“Royal Melbourne is the closest thing you will ever see to Pine Valley, where every hole is great,” says the former European Tour player and respected course architect. “I can’t think of another course where almost any hole would be the best hole on 90 percent of courses anywhere in the world. That’s Pine Valley. And that’s the Composite course at Royal Melbourne.”
Tiger Woods agreed in an interview with Australian Golf Digest, saying Royal Melbourne has even inspired his own golf-course design projects: “You have to chase the ball and anticipate whether it’s going to take a big hop when it gets to the green. That to me is fun and is how the game of golf should be played.”
What about Woodlands?
“Woodlands’ continued omission from the ‘official’ Sandbelt group is not only an anomaly and an injustice, but in some ways an insult to the game here,” says Planet Golf author and Australian golf course architect Darius Oliver. As the spotlight was shone on Melbourne during the Presidents Cup, Oliver penned an emotional piece in support of Woodlands, which was a glaring omission on tourism pamphlets promoting Victorian golf during the showpiece event.
“The course has as much, or more, sand beneath its fairways than many of the so-called “Sandbelt” elite, features the bunkering of legendary Royal Melbourne superintendent Mick Morcom and was designed in as quintessentially a Melbourne manner as any of its neighbours. Furthermore, one could probably argue that, with the exception of Royal Melbourne West and Kingston Heath, it has as many genuine A-grade holes as any course in our state.
“Far be it from me to suggest the Melbourne Sandbelt group does anything outside its own self-interest, but for the sake of golf tourism in this city, not to mention the health of Woodlands itself, they really should bring the club into the fold and add a ninth member to their esteemed group.”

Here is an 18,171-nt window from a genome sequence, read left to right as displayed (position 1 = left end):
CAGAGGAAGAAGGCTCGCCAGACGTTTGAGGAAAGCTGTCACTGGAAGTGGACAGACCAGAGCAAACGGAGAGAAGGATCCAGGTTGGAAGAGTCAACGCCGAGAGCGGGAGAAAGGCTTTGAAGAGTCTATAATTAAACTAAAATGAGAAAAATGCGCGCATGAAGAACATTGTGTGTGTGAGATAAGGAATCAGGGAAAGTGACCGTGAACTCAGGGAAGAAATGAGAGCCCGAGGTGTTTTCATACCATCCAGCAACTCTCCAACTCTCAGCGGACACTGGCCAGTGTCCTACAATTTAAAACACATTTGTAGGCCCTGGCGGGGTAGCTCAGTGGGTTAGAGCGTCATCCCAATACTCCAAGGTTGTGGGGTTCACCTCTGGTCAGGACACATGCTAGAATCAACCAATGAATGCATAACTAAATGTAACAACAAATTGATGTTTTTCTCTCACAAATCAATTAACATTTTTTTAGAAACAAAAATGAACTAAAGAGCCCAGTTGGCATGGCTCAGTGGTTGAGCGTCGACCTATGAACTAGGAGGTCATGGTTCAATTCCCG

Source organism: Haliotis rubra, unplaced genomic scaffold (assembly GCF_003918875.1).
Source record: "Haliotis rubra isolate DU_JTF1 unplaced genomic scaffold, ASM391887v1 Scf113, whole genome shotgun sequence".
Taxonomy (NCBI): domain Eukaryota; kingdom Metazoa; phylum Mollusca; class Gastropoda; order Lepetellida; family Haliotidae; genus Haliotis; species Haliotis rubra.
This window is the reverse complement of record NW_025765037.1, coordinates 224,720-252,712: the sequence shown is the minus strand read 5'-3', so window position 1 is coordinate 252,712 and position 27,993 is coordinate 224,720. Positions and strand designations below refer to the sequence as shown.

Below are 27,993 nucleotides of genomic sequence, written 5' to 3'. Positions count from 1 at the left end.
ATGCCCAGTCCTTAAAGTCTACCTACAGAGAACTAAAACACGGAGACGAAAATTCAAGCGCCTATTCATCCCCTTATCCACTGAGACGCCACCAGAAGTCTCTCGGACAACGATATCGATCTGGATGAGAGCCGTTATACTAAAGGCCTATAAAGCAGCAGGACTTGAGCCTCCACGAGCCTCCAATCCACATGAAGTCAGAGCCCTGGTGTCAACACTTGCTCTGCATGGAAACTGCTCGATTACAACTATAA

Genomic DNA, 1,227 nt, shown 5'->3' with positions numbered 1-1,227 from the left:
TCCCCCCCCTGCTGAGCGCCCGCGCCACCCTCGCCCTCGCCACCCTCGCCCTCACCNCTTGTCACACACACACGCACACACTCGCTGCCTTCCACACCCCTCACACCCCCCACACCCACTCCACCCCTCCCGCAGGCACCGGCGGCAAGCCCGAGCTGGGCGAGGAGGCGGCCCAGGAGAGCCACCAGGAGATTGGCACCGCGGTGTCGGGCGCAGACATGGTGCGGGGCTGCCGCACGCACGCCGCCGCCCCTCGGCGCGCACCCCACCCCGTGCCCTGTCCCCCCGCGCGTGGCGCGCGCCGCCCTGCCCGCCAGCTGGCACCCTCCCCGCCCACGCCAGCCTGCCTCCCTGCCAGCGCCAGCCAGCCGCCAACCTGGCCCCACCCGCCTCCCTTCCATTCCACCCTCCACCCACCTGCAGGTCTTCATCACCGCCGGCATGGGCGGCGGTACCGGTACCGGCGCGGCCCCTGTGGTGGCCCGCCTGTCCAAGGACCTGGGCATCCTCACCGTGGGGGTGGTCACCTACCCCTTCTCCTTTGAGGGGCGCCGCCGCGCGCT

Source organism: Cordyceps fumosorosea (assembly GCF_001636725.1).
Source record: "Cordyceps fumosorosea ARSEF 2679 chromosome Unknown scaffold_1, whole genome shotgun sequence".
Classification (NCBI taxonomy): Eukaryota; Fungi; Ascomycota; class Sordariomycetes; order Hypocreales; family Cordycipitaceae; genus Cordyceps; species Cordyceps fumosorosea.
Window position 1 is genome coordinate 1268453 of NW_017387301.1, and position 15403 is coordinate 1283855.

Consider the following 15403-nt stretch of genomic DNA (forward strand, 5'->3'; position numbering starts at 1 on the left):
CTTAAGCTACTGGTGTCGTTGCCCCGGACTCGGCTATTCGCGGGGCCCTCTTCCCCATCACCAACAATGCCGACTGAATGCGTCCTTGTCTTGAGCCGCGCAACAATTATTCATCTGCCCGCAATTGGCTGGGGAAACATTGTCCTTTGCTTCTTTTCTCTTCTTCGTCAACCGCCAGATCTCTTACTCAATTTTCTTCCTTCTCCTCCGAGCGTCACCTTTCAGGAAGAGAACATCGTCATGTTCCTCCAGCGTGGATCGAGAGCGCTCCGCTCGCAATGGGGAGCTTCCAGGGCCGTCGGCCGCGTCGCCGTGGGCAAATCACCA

With Woodlands currently ranked 26th in Australian Golf Digest’s Top 100 Courses, it’s hard to disagree with the man who co-designed the world-ranked Cape Wickham on King Island. Is it time Woodlands was welcomed with open arms?
Is Bradley Hughes the most underrated coach on the planet right now?
Just before our summer of golf got underway, American golfer Brendon Todd, a player plagued by the full-swing yips who ended 2018 ranked 2,006th in the world, won twice – in a row – to complete one of the more remarkable comebacks in golf history. And behind the 34-year-old’s resurrection was former Australian PGA Tour pro, Bradley Hughes.
“When you’re a good player, you never forget how to do it all,” a humble Hughes told Golf Digest. “You’ve just been led down the wrong track or lost your way a bit. So I was able to point him back and everything’s going well for him, and me.”
Not surprising is that Hughes, a proud Victorian who now teaches out of Holly Tree Country Club in Simpsonville, South Carolina, is a busy man these days as word of the work he’s done with Todd spreads. The two-time Australian Masters champ took time out of his packed schedule to join the Golf Digest podcast to discuss his work with Todd, his book that helped bring the two together, and his swing theory that focuses more on pressure than positions. Check it out here.
C’mon Aussie: Our moment of the decade
On April 14, 2013, Australian golf’s pin-up boy Adam Scott ended decades of near-misses and heartbreak for Aussies at Augusta National. In the failing light, he beat 2009 champion Angel Cabrera with a birdie at the second hole of a sudden-death playoff to don his country’s first green jacket.
“Adam Scott! A life changer!” screamed TV commentator Jim Nantz. “He’s the Wizard of Oz,” added colleague Nick Faldo. “From Down Under to on top of the world,” Ian Baker-Finch concluded, fittingly so.
As the champagne flowed, the plaudits kept coming, including this from then-Prime Minister Julia Gillard: “By any measure, a historic day for Australian sport.”
For Scotty, it was the culmination of hard work and finally embracing the mental anguish that comes with having the weight of a nation on his shoulders.
“I’m a proud Australian,” he said, “and I hope this sits really well back at home.”
It did, Scotty. And will forever.